Glimpse of Yesteryear
In the last half of the 20th century, the Amish continued to work toward autonomous schools and an acceptable solution to the draft. Both of…
In the last half of the 20th century, the Amish continued to work toward autonomous schools and an acceptable solution to the draft. Both of these areas went well for them, in part because of the sympathy their Yankee neighbors felt for their causes.
As far back as 1937, when Amish formed the Delegation for Common Sense Schooling and wrote a petition to regain control over the education of their children, of the more than 3,000 signatures collected, most were from Yankees. By the mid-1960s, public sympathy for the Amish desire to educate their children in their own tradition had gained even more support and in 1967, non-Amish lawyers, academics and religious leaders formed the National Committee for Amish Religious Freedom.
Also, in 1967, the Old Order Amish Steering Committee emerged in response to concerns over the negative impact of Selective Service policies on draft-age Amish boys. The Korean Wars I-W program was still in place, but the Amish were worried because it regularly placed young Amish men in the outside world for two years and some never returned home. The committee lobbied government officials for changes in alternative service policies for Amish COs, or conscientious objectors.
The Steering Committee and the Selective Service (military draft) finalized an agreement to let young men serve their I-W alternative service on Amish-owned farms instead of outside nonprofit organizations when drafted. Amish COs could serve two years on farms leased by the Amish church, thereby keeping them within the church fold and removing the enticements of the modern world.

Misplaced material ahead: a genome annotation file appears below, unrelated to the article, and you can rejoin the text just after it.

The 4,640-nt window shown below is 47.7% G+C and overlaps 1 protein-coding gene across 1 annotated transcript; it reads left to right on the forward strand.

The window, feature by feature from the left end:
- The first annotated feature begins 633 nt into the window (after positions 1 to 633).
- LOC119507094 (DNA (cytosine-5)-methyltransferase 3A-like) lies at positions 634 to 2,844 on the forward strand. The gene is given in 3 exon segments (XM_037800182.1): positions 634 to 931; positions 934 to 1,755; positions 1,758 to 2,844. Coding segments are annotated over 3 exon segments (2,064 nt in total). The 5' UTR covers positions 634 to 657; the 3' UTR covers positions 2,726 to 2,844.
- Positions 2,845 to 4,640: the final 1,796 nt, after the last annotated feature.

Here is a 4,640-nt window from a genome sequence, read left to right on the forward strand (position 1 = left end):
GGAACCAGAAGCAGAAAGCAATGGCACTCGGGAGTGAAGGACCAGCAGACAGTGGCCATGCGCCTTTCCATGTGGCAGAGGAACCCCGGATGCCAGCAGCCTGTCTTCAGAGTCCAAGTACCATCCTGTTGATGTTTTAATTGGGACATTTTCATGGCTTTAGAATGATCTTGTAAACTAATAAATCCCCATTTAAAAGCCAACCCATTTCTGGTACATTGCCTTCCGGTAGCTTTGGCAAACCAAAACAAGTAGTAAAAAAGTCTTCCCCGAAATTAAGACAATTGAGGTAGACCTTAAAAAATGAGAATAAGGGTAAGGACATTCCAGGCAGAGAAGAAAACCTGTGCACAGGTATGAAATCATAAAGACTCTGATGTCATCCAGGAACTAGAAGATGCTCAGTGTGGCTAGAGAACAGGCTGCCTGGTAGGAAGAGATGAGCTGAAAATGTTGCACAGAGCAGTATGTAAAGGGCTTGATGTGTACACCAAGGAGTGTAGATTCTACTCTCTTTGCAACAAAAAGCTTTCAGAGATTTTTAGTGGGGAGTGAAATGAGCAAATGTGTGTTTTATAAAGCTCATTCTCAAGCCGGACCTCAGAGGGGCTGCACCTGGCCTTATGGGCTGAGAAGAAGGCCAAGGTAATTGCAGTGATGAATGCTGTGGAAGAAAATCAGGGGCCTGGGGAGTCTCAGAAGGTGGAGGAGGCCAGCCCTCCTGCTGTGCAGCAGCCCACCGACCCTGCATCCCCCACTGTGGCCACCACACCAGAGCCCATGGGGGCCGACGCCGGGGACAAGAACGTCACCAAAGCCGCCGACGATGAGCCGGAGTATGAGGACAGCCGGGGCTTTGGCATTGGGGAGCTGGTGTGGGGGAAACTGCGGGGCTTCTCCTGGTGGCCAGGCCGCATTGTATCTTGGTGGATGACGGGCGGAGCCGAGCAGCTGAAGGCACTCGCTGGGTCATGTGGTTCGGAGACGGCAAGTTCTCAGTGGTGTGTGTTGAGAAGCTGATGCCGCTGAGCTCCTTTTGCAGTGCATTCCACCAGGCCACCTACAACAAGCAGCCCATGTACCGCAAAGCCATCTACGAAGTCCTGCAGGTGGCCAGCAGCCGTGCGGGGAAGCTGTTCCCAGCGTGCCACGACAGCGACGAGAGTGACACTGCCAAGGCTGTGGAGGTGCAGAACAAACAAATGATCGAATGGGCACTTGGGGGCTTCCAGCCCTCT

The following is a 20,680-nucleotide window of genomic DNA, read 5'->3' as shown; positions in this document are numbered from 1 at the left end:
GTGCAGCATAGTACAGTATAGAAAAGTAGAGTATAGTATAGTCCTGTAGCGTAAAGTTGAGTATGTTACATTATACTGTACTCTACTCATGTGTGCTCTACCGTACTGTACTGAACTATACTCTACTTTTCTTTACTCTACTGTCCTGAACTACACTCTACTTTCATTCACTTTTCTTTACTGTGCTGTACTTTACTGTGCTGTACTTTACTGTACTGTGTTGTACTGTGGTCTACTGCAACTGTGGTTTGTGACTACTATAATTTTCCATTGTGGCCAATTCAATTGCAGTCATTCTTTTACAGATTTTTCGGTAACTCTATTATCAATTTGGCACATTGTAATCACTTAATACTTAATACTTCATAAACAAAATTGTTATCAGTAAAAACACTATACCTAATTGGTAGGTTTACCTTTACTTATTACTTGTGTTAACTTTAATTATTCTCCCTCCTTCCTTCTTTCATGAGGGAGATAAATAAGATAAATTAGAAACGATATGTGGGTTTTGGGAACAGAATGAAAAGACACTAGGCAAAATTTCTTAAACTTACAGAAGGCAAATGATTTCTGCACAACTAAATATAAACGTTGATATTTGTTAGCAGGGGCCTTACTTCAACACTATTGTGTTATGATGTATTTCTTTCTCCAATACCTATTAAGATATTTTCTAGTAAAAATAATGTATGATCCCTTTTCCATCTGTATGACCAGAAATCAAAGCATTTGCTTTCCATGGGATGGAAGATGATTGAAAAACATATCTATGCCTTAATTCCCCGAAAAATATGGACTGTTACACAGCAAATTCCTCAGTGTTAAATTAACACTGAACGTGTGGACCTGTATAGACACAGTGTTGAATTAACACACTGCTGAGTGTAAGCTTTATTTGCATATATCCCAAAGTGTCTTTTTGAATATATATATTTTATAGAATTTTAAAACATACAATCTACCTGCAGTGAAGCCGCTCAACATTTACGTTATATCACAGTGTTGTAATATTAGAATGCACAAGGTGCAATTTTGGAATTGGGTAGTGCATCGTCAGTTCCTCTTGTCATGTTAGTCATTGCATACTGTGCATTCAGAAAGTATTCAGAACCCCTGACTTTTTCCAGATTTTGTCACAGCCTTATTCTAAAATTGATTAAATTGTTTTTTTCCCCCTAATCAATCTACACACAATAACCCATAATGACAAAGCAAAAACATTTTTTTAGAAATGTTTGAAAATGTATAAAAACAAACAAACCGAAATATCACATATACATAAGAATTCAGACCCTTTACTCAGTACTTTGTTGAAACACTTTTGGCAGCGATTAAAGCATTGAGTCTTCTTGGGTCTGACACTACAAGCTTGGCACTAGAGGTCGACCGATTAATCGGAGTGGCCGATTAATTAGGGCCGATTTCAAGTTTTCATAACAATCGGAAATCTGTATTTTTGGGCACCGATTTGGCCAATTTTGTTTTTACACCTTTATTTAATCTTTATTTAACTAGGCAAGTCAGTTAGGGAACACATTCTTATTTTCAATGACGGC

By 1971,the North American Amish population surpassed 50,000, and thereafter, doubled every 19 to 20 years.
In 1972, the National Committee for Amish Religious Freedom opened a lawsuit, Wisconsin v. Yoder, demanding that the Amish be exempted from the states schooling codes. The case worked its way to the U.S. Supreme Court, which ultimately sided with the Amish, allowing them to withdraw their children from schools (private or public) after the eighth grade.
The 1990 census counted about 123,000 Amish living in North America.
Then, on Oct. 2, 2006, the Amish became the center of attention to people who had little interest in their schooling problems or their status as conscientious objectors. On that day, Charles Carl Roberts IV shot 10 Amish schoolgirls, killing five of them before taking his own life in an Amish school in Nickel Mines, Pa. Reaching out to the assailants widow and parents a few hours after the incident, Amish people, individually and as a community, forgave Roberts and extended such grace to his family that they earned their religion widespread recognition as an exceptional Christian community even by those who heretofore had no knowledge of them.
The latest available information shows the Amish population in the United States being more than 150,000 and growing. This is not only due to large family size (seven children on average), but also to a church-member retention rate of approximately 80 percent.
For information on the events at the Geauga County Historical Societys Burton Century Village Museum, call 440-834-1492 or visit www.geaugahistorical.org.
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